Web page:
The dollar slid to one-month lows against a basket of the other major currencies on Monday as worries over trade tensions between the U.S. and China subsided and risk appetite recovered.
The U.S. dollar index, which measures the greenback’s strength against a basket of six major currencies, was down 0.26% to 88.87 by 09:02 AM ET (13:02 GMT), the lowest level since February 16.
The Wall Street Journal reported Monday that Beijing and Washington are negotiating behind the scenes to improve U.S. access to Chinese markets, after a week of threats over trade tariffs.
The report eased concerns over the prospect of a trade war between the two countries, which investors fear could hit growth in the U.S. and derail global growth.
The euro rose to two-and-half week highs against the dollar against the dollar, with EUR/USD up 0.4% to 1.2400.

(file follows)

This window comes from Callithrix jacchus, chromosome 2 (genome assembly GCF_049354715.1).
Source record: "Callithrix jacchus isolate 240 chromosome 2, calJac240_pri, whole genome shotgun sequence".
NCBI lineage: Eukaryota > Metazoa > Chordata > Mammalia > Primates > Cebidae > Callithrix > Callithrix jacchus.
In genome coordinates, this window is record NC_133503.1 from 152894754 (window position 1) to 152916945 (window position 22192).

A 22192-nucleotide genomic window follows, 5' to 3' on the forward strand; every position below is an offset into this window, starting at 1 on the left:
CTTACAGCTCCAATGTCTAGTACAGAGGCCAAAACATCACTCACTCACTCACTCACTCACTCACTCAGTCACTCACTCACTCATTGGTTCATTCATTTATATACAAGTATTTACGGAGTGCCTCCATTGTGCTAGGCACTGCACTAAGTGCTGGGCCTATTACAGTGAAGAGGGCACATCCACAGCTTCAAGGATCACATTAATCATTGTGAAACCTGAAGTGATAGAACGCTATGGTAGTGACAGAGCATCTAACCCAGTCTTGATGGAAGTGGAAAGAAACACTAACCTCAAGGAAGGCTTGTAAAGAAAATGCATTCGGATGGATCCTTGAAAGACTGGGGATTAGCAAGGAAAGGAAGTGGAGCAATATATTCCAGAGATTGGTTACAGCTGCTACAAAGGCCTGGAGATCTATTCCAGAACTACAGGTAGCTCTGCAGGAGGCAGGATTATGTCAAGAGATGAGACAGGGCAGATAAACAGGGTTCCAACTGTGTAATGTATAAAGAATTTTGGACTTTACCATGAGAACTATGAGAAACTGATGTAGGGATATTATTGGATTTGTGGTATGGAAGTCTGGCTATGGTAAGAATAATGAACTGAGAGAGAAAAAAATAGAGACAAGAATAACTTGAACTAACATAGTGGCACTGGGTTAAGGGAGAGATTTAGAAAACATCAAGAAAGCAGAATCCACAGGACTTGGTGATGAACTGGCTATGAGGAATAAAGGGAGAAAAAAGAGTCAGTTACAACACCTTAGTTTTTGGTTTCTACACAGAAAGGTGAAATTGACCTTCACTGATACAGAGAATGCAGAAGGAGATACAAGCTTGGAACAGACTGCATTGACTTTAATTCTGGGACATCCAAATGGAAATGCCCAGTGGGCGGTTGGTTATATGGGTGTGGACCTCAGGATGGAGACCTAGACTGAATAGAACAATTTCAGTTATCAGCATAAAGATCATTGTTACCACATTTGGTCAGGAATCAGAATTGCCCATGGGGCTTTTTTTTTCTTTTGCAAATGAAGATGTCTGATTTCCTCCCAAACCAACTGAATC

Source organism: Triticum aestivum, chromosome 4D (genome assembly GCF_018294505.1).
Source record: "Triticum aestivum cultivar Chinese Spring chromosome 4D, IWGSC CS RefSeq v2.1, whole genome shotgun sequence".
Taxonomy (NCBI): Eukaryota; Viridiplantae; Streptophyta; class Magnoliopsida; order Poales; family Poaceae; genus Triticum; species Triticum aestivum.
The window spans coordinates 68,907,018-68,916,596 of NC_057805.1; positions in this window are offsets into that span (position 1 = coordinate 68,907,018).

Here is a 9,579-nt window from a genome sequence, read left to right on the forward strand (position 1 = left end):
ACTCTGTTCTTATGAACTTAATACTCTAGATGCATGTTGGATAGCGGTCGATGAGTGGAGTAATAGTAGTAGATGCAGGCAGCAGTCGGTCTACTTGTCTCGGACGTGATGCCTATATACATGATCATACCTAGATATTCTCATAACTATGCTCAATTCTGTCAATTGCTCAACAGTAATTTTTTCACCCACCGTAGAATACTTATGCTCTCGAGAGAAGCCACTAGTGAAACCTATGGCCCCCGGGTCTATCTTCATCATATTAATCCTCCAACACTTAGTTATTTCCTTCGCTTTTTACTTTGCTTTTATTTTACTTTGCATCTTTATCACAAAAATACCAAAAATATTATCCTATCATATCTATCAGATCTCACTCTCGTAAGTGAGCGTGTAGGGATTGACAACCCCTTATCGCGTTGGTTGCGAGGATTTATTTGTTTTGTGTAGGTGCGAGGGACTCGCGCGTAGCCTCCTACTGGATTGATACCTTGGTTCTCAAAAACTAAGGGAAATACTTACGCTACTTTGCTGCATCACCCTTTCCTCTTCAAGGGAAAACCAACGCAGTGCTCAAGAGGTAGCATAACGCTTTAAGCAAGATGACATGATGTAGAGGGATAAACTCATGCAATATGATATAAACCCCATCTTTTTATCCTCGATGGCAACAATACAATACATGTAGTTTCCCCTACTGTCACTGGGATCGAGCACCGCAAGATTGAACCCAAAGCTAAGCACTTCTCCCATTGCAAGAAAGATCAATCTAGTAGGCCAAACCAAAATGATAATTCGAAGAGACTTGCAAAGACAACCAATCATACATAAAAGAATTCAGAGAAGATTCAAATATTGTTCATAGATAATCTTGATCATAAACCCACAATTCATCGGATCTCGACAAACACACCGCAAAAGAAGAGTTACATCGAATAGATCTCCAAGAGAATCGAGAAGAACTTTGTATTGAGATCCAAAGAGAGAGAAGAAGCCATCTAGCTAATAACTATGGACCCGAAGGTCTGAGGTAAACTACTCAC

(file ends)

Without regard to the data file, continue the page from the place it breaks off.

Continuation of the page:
The single currency was boosted after Jens Weidmann, Germany’s likely candidate to become the European Central Bank’s next president, said market expectations of a rate hike towards the middle of next year were “not completely unrealistic.”
The dollar moved higher against the safe haven yen, with USD/JPY up 0.4% to 105.61 after falling to a 16-month low of 104.62 overnight.
In Japan, a growing cronyism scandal that has seen Prime Minister Shinzo Abe’s popularity plunge remained in focus ahead of parliamentary testimony by a central figure in the controversy on Tuesday.
The scandal has raised concerns over Abe’s ability to continue pursuing his Abenomics policies, which include aggressive monetary easing.
Meanwhile, the pound was higher against the dollar, with GBP/USD climbing 0.47% to 1.4196.
The Australian and New Zealand dollar also gained ground, with AUD/USD up 0.27% to 0.7719 and NZD/USD adding on 0.61% to trade at 0.7277.